I edited my post from yesterday to take out the critique I made of the PBS show on Simon Winchester's quest to write about the 1906 San Francisco earthquake, since it didn't really belong there. I'll put it here instead...
My point was that I kept getting irritated by how his sense of self-importance was blinding him to both scientific facts and the more meaningful thematic lessons from the quake. No, Mt. Diablo isn't the highest peak in the Bay Area; Mt. Hamilton is. And the 1868 quake wasn't on the San Andreas Fault, it was on the Hayward Fault. Plus if you want to talk about historical hubris of building major cities on sites of major quakes, it's much more profound to look at, say, a city like Memphis built along the Mississippi in the wake of the much more major New Madrid quake of the 19th century.
Anyway, it turned out to be apropos that I wrote that yesterday, because this morning around 4:40am the Bay Area was awakened by a 4.2 earthquake on the Hayward Fault.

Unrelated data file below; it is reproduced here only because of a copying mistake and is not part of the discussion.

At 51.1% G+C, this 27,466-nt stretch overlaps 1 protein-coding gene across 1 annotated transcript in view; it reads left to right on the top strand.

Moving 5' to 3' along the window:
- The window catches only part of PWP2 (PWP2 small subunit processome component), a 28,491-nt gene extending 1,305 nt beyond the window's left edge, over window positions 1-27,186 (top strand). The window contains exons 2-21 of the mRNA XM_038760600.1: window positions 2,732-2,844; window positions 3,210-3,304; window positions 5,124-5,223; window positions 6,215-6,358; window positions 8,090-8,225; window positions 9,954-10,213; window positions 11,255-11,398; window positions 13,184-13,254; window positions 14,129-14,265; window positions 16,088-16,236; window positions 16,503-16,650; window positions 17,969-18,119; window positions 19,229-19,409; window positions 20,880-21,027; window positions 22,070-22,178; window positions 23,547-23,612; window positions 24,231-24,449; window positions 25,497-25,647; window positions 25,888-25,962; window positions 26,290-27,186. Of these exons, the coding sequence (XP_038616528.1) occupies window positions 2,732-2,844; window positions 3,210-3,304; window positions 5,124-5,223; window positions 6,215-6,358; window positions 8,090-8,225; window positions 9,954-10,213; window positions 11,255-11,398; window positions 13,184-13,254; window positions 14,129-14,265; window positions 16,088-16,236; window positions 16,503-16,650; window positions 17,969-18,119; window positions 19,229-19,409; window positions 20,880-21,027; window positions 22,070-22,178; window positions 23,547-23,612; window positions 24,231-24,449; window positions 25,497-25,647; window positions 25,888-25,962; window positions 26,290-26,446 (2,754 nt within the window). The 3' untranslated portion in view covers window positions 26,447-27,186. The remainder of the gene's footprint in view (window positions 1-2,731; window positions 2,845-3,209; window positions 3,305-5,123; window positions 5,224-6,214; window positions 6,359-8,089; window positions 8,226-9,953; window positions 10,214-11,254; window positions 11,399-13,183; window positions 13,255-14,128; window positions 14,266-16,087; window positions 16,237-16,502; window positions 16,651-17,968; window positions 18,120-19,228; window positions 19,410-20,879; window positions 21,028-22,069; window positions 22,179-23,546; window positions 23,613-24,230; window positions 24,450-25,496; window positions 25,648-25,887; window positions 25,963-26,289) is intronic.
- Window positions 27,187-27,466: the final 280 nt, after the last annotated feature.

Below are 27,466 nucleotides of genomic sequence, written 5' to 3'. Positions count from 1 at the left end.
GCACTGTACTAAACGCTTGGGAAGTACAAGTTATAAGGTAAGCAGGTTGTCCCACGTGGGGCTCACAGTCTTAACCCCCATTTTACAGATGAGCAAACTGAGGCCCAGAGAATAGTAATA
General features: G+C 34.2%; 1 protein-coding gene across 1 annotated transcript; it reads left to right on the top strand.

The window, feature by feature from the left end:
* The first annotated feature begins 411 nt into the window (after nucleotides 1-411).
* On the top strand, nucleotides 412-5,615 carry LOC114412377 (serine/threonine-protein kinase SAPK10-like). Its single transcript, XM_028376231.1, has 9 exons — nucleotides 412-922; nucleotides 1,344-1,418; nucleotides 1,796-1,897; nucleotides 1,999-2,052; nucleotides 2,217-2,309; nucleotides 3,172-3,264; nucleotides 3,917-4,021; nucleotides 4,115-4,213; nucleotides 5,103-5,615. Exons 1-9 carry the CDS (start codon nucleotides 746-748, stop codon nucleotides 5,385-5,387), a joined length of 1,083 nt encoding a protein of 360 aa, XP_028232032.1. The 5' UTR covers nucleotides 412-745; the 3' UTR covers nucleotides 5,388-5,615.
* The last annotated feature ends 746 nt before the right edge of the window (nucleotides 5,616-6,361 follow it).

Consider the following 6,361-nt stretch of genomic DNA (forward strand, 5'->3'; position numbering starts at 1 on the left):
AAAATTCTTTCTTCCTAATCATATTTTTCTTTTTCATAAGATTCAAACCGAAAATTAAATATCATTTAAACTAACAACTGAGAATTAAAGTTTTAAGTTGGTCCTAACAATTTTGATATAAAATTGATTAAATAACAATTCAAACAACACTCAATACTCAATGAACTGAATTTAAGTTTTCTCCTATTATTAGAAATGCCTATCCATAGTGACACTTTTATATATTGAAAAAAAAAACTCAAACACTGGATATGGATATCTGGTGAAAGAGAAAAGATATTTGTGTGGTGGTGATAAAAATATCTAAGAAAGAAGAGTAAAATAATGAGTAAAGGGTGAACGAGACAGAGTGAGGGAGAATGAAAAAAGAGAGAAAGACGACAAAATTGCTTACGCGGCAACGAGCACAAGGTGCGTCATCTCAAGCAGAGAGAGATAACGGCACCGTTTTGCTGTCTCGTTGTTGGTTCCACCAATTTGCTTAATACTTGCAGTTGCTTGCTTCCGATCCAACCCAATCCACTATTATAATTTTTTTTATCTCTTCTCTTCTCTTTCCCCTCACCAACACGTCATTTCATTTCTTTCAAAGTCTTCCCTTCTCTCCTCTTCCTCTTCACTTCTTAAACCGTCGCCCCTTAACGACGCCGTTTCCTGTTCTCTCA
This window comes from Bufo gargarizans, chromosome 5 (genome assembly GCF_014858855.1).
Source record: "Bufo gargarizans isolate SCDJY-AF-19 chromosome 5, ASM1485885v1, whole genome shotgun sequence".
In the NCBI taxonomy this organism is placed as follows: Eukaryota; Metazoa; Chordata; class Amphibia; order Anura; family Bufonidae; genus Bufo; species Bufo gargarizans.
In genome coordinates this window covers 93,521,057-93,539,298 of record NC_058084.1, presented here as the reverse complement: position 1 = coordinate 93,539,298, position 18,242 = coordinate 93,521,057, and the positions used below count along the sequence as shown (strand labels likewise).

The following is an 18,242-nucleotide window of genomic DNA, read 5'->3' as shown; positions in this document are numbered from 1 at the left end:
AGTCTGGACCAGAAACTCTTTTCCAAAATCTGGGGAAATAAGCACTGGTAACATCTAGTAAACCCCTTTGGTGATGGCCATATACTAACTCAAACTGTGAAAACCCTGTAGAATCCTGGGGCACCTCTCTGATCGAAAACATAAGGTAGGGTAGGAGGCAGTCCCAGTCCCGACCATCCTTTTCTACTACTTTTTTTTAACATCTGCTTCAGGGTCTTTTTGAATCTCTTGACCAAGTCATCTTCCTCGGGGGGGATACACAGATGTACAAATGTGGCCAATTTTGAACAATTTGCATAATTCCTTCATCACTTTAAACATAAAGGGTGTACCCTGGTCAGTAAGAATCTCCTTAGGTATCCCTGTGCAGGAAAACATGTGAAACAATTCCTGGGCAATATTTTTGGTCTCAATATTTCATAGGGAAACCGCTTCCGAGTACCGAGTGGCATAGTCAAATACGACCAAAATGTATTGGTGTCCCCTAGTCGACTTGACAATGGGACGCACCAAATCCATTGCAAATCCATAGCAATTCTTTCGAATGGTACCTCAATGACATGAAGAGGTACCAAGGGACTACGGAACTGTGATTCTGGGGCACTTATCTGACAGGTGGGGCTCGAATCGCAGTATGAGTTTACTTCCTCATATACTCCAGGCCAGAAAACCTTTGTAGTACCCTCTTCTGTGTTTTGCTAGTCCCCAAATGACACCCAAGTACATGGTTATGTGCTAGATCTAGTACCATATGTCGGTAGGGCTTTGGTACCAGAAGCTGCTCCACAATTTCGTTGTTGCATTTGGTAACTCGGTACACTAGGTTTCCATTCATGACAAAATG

The Hayward Fault is a Bay Area fault line, but it runs under Oakland, not San Francisco. Winchester knew about the Hayward fault because he went out to a site where he could observe the creep (the land on one side of it is sliding past the other), but he kept focusing on San Francisco, San Francisco, San Francisco, as if nothing else existed beyond it.
When it comes to fault lines and quakes, it's never so local. The consequences will usually be most severe at the epicenter, but the stronger quakes can be felt miles away. In 1989 the quake was centered between San Jose and Santa Cruz, yet there was major destruction miles to the north.
This one last night was pretty minor. Even for people right on top of it there was little damage apart from a few broken windows and some spilled wine. I could feel it out on the boat, since we can feel them when we're sitting on the mud. It shook the bed for a few moments, but was over pretty quick. I always wonder when I feel them where and how big they were. What I felt last night was fairly minor, almost fun. It obviously wasn't causing any harm here with the shaking, but it's hard to enjoy the ride if you're not sure what's going on closer to the center. A small earthquake that's close will lead to minor shaking, but so will a big one that's farther away. At four in the morning you wonder which one it will be that you'll wake up to.